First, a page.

Recently, Democratic Washington State Senator Mary Margaret Haugen offered evidence that the same-sex marriage debate has moved past the old battle lines between secular proponents and religious foes. Sen. Haugen tipped the scales for supporters of a same-sex marriage bill in the Washington legislature when she announced that she would support the measure. Her decision, she explained, was grounded in her "strong Christian beliefs" and her desire to "live by the Golden Rule." Sen. Haugen's distinctly religious logic echoed Washington Governor Chris Gregoire, who is a practicing Catholic. Gregoire strongly endorsed her state's same-sex marriage bill after opposing marriage equality for most of her time as governor.
Yesterday, the Ninth Circuit ruled that Proposition 8 was unconstitutional, a debate where there religious voices were also raised on both sides. If the issue passes in Washington State, it will join five other states and the District of Columbia as jurisdictions where gay and lesbian Americans are legally able to marry. Five other states are also debating the issue this year.
Recent analysis of 2011 polling on same-sex marriage reveals that the changing landscape challenges some common stereotypes about religion and the issue of same-sex marriage. Notably, 2011 was the first year on record where supporting same-sex marriage was not a minority position. At mid-year, several polls from different organizations (including one from Public Religion Research Institute) found slim majority support for allowing gay and lesbian couples to marry. Polling later in the year continued to find plurality or even support for same-sex marriage.
More significantly, a new exploration of 2011 polling by Public Religion Research Institute offers decisive evidence that the old assumptions about battle lines between secular proponents and religious foes no longer hold. Majorities of five major religious groups and the religiously unaffiliated favor allowing gay and lesbian couples to marry, compared to three major religious groups who oppose same-sex marriage. On the side supporting same-sex marriage, the religiously unaffiliated (72 percent) are joined by majorities of Jews (76 percent), Americans affiliated with a non-Judeo-Christian religion (63 percent), white Catholics (56 percent), Hispanic Catholics (53 percent) and white mainline Protestants (52 percent). Together, these religious groups make up approximately 45 percent of the general population.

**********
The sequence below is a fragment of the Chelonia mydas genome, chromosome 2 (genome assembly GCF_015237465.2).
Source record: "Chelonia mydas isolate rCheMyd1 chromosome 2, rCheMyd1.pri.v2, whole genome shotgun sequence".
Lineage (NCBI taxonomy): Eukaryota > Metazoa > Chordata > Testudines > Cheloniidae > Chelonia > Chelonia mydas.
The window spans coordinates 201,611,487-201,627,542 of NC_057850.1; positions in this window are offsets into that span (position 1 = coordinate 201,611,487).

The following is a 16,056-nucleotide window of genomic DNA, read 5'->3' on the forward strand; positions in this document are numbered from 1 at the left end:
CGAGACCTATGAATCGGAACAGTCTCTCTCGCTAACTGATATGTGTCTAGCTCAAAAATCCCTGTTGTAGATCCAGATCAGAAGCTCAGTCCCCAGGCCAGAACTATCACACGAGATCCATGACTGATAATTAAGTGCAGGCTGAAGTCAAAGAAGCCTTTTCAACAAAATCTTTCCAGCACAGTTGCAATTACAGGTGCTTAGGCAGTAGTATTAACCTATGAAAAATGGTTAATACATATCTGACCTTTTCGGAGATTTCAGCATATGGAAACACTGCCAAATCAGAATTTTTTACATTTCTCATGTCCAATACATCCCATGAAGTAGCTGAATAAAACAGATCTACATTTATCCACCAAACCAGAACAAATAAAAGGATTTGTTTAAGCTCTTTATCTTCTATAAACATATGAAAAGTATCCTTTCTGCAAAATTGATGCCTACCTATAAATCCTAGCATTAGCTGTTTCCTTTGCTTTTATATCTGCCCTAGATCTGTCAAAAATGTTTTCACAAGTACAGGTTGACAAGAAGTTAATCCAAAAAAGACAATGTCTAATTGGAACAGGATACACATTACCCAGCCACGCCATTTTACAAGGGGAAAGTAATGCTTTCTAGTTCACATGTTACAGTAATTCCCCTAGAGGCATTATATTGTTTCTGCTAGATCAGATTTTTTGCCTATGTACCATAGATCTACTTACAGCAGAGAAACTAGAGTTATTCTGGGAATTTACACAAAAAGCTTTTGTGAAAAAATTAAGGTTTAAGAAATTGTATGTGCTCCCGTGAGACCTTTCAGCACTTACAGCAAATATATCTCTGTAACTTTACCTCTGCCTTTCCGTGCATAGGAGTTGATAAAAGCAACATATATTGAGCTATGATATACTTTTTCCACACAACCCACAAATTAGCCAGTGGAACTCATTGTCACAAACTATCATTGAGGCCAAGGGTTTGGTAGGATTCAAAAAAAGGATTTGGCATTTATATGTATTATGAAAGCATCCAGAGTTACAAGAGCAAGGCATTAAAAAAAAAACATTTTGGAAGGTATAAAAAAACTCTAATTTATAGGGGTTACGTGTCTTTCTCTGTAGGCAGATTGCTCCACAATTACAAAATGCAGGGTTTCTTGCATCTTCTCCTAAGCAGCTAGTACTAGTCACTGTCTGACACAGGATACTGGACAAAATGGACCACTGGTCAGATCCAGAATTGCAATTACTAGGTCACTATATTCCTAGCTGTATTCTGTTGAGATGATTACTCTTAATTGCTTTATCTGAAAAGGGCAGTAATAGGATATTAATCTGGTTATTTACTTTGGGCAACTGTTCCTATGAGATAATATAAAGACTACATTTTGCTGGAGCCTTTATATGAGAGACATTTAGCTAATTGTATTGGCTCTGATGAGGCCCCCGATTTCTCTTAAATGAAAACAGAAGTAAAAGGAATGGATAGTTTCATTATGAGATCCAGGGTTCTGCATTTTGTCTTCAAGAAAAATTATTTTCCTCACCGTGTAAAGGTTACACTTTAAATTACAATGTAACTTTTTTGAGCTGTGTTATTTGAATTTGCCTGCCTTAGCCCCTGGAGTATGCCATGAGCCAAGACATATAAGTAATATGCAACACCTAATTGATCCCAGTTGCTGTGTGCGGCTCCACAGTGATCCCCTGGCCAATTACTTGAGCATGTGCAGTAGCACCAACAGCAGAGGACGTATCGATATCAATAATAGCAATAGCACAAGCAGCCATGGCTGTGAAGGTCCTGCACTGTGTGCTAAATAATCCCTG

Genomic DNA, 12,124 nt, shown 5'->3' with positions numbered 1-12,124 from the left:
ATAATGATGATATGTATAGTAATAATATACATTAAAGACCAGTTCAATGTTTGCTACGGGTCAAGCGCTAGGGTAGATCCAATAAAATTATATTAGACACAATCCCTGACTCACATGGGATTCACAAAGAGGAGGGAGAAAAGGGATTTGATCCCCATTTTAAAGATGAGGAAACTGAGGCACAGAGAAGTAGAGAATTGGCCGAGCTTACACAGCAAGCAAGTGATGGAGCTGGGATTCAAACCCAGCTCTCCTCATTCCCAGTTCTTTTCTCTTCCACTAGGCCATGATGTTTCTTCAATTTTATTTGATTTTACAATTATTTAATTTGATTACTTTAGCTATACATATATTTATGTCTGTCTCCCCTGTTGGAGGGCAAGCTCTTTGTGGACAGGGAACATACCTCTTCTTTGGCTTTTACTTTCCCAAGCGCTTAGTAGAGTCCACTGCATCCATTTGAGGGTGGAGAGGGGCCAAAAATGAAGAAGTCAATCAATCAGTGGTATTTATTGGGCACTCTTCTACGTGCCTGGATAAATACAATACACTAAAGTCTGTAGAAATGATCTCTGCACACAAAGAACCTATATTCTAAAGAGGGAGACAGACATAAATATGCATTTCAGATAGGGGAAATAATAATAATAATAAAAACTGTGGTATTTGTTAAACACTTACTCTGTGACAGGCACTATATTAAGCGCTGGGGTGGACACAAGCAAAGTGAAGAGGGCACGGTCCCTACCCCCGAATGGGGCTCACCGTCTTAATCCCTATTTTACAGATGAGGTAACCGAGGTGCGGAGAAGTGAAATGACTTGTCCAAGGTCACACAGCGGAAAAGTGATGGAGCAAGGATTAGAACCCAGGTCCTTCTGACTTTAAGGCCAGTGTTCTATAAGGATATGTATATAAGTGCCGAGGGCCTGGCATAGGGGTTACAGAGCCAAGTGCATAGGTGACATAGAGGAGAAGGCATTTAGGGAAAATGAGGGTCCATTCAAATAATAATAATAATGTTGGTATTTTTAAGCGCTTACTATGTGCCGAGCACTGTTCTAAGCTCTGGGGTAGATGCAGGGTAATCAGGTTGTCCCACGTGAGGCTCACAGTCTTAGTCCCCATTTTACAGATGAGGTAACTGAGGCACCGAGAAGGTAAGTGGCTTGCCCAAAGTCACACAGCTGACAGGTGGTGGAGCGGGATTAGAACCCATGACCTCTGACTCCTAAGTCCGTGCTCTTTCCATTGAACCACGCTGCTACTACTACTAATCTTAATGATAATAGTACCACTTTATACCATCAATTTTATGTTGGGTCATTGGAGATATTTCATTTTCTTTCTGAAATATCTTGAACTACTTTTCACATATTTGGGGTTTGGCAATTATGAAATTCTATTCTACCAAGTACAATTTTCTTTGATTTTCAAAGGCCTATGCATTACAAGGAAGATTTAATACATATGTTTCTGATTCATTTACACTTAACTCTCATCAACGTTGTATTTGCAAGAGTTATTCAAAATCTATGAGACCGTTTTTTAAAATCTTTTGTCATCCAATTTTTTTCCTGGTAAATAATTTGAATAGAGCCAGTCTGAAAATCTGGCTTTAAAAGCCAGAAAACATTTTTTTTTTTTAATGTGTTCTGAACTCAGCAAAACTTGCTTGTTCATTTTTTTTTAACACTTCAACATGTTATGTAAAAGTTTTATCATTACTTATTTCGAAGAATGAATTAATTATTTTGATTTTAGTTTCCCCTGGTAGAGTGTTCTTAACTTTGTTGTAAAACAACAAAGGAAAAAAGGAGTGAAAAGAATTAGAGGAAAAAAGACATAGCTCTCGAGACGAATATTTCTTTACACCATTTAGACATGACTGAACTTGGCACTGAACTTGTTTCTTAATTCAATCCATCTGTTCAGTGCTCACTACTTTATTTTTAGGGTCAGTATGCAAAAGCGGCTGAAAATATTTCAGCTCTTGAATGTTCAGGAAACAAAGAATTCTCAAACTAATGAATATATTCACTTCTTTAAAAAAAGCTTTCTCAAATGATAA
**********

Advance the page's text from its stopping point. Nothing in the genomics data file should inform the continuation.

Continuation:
On the other hand, large majorities of white evangelical Protestants (75 percent), Mormons (75 percent) and black Protestants (63 percent) continue to oppose same-sex marriage. Opposition to same-sex marriage among these groups is intense: near-majorities of Mormons (48 percent) and evangelicals (46 percent) strongly oppose allowing gay and lesbian couples to marry legally. Together, these groups comprise approximately 32 percent of the general population.
Within these opposition groups, however, a generational gap signals that with the passage of time, this intense resistance may ebb. Even among white evangelical Protestants -- the group most opposed to same-sex marriage -- nearly 4-in-10 (39 percent) white evangelical Protestant Millennials favor allowing gay and lesbian couples to marry legally, a rate that is more than 20 points higher than that of white evangelicals ages 30 and older (18 percent). The same is true of Catholics: 66 percent of Catholic Millennials favor allowing gay and lesbian couples to marry, 15 points higher than Catholics ages 30 and above (51 percent).
The quirks of specific constituencies and cultures may drive individual statewide legislative and ballot initiative battles this year. But the prominent testimonies of religious elected officials, alongside the perspectives from the people in the pews, certainly demand that the media retire the archaic assumption that religious people oppose same-sex marriage.
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